I’m watching The Beatles’ Magical Mystery Tour, and I can only conclude that drugs in the ’60s must have been just mindblowingly fucking sensational.
Christmas will be here soon, and a lot of you forgot my birthday. I’m just sayin’… do the right thing.
Ten minutes into The Great Gatsby and I’m done. The filmmakers don’t need me to be impressed. They’re impressed with themselves enough for both of us.
Also, this CGI looks like shit. Effects are supposed to be special, not special ed.
I’ve only ever walked out on one movie in my life, Moulin Rouge, and I left for the same reason I turned this one off: instead of making a good movie, they tried to convince me they’d made a good movie. It was forced and off-putting, and ultimately intolerable.
Something occurs to me. How many of mankind’s truly great, immortal achievements have suffered catastrophic failure? 100%. Pyramids crumbled during construction. Centurions were slaughtered by the thousands trying to build roads. Astronauts burned alive on the launch pad. And at each turn, small, petty people of low character, reveling in the failure of others shouted, “You see? It cannot be done. Stop trying.” And the pyramids and roads that still stand thousands of years later, like the flag that still stands on the Moon, were put there by people wise enough and strong enough to choose faith in themselves and the future over fear of failure and the unknown. People who looked their naysayers in the eye and said, “Never.”
Back in 2009, to celebrate the 20th anniversary of the movie UHF, I constructed and ate a Twinkie Wiener Sandwich. Here are the never before seen photos.Continue reading “Twinkie Wiener Sandwich”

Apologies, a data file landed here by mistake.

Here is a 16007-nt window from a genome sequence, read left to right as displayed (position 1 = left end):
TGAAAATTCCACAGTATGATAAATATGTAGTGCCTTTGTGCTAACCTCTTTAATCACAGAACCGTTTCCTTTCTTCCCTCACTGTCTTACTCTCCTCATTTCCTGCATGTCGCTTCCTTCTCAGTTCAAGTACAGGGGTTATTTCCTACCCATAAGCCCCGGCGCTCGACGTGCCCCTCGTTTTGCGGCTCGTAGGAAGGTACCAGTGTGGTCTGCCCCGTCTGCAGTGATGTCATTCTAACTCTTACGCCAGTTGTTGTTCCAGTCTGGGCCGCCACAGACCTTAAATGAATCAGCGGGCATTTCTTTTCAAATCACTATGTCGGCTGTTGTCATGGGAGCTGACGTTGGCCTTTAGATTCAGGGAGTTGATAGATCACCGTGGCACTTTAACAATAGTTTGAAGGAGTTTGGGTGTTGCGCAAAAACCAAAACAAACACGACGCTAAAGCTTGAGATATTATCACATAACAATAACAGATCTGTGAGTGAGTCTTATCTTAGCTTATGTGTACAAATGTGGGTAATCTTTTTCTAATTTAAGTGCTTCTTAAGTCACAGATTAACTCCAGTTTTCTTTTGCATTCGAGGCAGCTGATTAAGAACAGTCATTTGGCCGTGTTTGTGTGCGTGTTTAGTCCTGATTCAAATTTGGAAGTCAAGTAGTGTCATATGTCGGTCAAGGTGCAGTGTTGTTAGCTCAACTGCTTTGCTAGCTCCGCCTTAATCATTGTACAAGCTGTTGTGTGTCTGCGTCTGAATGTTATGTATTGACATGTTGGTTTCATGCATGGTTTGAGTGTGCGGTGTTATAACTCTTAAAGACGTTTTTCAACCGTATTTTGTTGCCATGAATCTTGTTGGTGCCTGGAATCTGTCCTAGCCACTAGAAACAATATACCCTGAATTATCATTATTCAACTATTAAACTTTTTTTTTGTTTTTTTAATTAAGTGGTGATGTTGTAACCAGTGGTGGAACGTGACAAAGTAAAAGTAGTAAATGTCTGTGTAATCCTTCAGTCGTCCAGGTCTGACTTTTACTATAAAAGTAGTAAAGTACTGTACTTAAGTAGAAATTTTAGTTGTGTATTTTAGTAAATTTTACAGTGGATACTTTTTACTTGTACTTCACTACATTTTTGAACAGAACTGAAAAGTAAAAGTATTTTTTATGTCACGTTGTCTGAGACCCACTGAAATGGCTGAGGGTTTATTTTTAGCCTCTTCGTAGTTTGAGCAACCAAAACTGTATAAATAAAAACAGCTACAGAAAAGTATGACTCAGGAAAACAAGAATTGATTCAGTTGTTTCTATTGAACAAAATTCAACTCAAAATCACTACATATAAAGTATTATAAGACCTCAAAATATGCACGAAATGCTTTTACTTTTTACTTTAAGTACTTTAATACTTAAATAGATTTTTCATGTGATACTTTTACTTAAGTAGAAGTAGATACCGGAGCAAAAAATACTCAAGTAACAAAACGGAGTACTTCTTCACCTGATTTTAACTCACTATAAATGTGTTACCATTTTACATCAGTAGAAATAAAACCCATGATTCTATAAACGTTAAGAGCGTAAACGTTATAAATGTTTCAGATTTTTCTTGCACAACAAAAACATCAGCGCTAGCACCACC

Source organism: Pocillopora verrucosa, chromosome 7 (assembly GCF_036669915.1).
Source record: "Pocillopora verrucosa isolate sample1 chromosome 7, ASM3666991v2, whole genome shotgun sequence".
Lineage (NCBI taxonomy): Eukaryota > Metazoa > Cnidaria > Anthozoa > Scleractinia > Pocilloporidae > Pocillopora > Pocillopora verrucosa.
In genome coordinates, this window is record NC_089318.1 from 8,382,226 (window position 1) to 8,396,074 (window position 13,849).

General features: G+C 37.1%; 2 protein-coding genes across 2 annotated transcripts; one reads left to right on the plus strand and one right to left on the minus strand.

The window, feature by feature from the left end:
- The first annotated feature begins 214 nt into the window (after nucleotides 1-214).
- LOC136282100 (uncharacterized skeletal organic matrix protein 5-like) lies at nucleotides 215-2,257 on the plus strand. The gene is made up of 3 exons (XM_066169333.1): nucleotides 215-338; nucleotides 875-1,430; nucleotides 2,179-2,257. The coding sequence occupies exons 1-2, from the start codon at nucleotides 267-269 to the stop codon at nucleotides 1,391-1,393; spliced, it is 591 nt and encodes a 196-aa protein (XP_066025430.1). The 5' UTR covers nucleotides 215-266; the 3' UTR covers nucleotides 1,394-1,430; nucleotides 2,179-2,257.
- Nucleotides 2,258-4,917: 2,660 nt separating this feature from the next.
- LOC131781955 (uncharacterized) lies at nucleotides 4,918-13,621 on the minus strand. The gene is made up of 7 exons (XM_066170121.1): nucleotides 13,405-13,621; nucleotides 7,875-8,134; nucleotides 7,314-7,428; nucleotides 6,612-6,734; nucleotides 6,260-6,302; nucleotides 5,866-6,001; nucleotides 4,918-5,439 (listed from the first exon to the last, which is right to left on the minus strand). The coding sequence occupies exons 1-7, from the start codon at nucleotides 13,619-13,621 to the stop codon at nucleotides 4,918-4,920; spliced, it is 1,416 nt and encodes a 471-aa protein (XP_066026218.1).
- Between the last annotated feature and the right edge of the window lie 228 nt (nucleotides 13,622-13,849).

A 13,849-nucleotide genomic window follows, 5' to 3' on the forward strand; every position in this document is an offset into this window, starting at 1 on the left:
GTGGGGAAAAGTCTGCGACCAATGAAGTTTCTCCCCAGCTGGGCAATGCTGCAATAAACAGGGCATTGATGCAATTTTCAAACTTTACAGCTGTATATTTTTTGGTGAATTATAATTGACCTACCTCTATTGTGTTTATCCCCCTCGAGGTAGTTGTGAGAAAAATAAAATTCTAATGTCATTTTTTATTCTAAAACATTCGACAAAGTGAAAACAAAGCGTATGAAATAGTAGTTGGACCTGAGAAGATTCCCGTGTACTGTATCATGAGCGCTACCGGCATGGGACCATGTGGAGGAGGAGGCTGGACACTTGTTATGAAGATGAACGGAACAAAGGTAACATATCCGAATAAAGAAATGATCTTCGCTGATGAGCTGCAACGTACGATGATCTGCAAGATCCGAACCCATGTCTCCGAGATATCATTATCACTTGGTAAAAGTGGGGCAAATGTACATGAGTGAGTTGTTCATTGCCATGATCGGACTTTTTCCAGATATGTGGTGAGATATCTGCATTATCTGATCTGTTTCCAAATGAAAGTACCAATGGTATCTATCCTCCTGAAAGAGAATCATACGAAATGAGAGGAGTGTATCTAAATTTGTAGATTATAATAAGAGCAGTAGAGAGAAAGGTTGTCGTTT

Wandered the old high school today. Don’t know what I was looking for, but I didn’t find it. Thought it might be nostalgic, but the fog of memory and the physicality of change have severed whatever remaining connection I had there. It was less like reminiscence and more like intrusion. Just one more place I can’t go back to. Just one more place I no longer belong.
It occurred to me that this is what getting old is. Knowing the lay of land that no longer exists, having expertise in rules of life that no longer apply. Knowing with absolute clarity every stair and corner of buildings that now bear no resemblance to what you once knew. Living with a head and heart full of facts that are no longer facts. Bearing the weight of knowledge once precise and vital, now irrelevant in an alien environment in which you have outlived your utility. There’s a word for this. Obsolescence. I’ve had tastes of it before today, but never has it been brought to bear so strongly. And it seems clear that this is just a fraction of what’s to come. From here out, the space beyond just gets darker.
Ann Carol Crispin, April 5, 1950 – September 6, 2013